If a child has older siblings, then the idea of going to school is not a new concept. However, if they are the only child, they need to be prepared mentally for this new chapter of their lives. You can make your child excited about school by reading them stories relevant to their situation. You can also help them relate with some of their favourite cartoons that go to school and find it fun.

Furthermore, you can go with them for school shopping. For example, let them choose the bag they want or a cool Ben 10 lunch box. Let them know that it is okay to be nervous the first time, but soon enough, they will make friends. Words of reassurance and mental preparation goes a long way in acquainting your children with what to expect and not expect from their school, making the transition a comfortable affair.

3. Make a routine.

Start preparing for school the night before and make it stick. This will reduce the pressure of waking up early and fighting against time to have everything right. Sometimes that morning pressure can make children resent school. Plan and arrange things the previous night, so your child can have it easy.

Tips for teenagers:

Leaving behind old friends can be devastating to a teenager. Children can be mean in this age group, and many teenagers are sensitive about their appearance. That said, first impressions are everything to a teenager who is changing schools. They need to be continuously supported and encouraged.

Here are some tips that can help you ease your teenager’s transition to a new school:

1. Learn about the new school beforehand

A lot of anxiety for teenagers comes from not knowing what to expect when they go to a new school. One way to get ahead of the situation is to find out all that you can about the school.

The school website is an excellent place to start. If possible, call the school and find out if your teenage child can take a tour or, better yet, talk to the guidance counsellor. Help your teenage son or daughter find this information, so that they get to know important details such as the school’s extracurricular activities and the classes they offer before joining. This will make them feel like they’re in charge of the new school they are enrolling in, making it a little easier for them to adjust to the new school.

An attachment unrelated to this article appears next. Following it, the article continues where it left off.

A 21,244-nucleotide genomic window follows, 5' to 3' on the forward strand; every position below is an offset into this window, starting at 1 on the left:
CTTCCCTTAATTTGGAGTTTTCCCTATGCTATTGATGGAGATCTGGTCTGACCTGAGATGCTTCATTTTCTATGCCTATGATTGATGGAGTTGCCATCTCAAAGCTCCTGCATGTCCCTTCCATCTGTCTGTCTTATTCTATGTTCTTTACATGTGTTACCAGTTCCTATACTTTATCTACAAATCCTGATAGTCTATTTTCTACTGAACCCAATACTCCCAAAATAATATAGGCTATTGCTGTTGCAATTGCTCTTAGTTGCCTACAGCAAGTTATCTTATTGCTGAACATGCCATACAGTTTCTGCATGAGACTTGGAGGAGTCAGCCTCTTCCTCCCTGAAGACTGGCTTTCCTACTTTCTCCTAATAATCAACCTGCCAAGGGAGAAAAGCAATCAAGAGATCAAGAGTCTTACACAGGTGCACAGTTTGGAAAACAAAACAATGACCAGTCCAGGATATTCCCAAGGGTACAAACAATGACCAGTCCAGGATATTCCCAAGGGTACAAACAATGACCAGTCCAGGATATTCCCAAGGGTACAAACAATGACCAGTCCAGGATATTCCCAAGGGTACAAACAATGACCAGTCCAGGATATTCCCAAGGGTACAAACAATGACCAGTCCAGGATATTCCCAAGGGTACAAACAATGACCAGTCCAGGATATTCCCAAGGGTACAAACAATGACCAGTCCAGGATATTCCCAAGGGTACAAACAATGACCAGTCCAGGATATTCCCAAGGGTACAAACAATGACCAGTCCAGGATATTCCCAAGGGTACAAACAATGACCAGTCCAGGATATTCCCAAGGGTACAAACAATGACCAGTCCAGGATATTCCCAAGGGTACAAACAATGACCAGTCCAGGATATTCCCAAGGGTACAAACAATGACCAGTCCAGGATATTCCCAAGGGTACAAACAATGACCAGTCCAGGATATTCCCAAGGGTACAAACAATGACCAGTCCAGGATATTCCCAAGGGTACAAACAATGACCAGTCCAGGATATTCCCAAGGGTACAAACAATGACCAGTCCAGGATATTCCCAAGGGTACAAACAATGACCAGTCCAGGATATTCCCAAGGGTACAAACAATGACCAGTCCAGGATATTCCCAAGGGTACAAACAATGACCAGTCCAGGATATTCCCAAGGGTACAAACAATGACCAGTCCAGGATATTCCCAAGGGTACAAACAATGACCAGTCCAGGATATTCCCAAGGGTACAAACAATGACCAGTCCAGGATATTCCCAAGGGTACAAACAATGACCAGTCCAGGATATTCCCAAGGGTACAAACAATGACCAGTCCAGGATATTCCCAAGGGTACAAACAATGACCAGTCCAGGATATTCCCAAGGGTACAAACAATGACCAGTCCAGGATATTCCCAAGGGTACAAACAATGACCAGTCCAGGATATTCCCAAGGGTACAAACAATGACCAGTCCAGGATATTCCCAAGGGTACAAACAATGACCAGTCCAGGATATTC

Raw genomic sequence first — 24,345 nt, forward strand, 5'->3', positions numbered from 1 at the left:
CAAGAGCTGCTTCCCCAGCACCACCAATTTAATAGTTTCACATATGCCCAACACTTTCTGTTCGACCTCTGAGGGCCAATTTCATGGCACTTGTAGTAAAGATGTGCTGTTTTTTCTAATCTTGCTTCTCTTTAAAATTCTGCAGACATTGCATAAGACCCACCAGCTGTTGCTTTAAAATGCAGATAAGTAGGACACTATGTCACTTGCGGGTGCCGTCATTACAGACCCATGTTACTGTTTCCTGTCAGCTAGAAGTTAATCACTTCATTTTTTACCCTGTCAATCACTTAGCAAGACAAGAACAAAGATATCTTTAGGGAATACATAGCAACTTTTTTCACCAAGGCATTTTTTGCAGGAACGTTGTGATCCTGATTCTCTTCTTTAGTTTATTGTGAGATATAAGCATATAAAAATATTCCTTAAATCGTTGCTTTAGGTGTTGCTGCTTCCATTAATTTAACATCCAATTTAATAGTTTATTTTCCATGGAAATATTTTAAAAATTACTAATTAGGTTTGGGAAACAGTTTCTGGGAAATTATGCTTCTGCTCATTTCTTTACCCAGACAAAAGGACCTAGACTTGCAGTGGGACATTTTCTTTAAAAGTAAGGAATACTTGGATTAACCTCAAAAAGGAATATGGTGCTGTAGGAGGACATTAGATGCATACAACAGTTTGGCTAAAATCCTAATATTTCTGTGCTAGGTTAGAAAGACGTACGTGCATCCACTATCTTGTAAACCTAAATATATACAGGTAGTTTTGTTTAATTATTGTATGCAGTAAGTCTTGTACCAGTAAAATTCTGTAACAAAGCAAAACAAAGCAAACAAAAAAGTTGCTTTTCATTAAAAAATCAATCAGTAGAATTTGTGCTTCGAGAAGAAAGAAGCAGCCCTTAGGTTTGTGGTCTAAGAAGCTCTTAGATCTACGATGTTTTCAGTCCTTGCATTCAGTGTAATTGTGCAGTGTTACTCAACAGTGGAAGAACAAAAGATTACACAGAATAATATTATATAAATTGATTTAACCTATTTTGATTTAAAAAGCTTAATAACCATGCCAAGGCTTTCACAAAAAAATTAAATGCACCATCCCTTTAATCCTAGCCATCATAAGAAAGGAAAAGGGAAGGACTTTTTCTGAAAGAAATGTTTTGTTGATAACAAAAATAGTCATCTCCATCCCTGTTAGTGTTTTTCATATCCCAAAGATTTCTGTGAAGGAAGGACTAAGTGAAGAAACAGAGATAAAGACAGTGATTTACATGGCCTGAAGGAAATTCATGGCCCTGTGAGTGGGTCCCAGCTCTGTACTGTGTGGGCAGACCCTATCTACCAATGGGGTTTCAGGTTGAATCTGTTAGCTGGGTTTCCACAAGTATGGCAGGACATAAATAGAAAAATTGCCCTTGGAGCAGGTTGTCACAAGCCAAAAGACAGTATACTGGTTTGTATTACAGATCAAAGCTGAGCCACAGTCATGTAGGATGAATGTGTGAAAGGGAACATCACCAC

2. Encourage communication with old friends

It is common for teenagers to feel disloyal to their old friends when they make new ones. Many of them also fear being forgotten by their old buddies, especially if they have moved to a new town. Thank God for social media and cell phones, your teenager can keep in touch with their old friends and share experiences. If you still live in the same town, encourage your children to stay in touch with their old friends while making new friends.

3. Keep the communication line open.

Teenagers often struggle with expressing themselves and communicating how they feel. But that does not mean that their lives are a bed of roses. Your teenage child can be struggling to make new friends in school or catch up with their studies. Whatever they may be experiencing, timely reassurance is a much-needed remedy that can help them overcome the personal struggles they are facing.

Tell them that you’re there to talk – whenever they’re ready. Doing this will help you bond with your teenage child and make them feel like they have a support system they can turn to, no matter how difficult things may be. Adjusting to a new school environment can be just as brutal for your teenager as it can be for younger children. So be there for them as much as you can.

Conclusion:

Helping students adjust to new schools is tough for parents, especially if you’re working a 9-5. Some of the school transition strategies that we have outlined here can help you bridge the gap between your child and their new educational facility – no matter how young or child may be.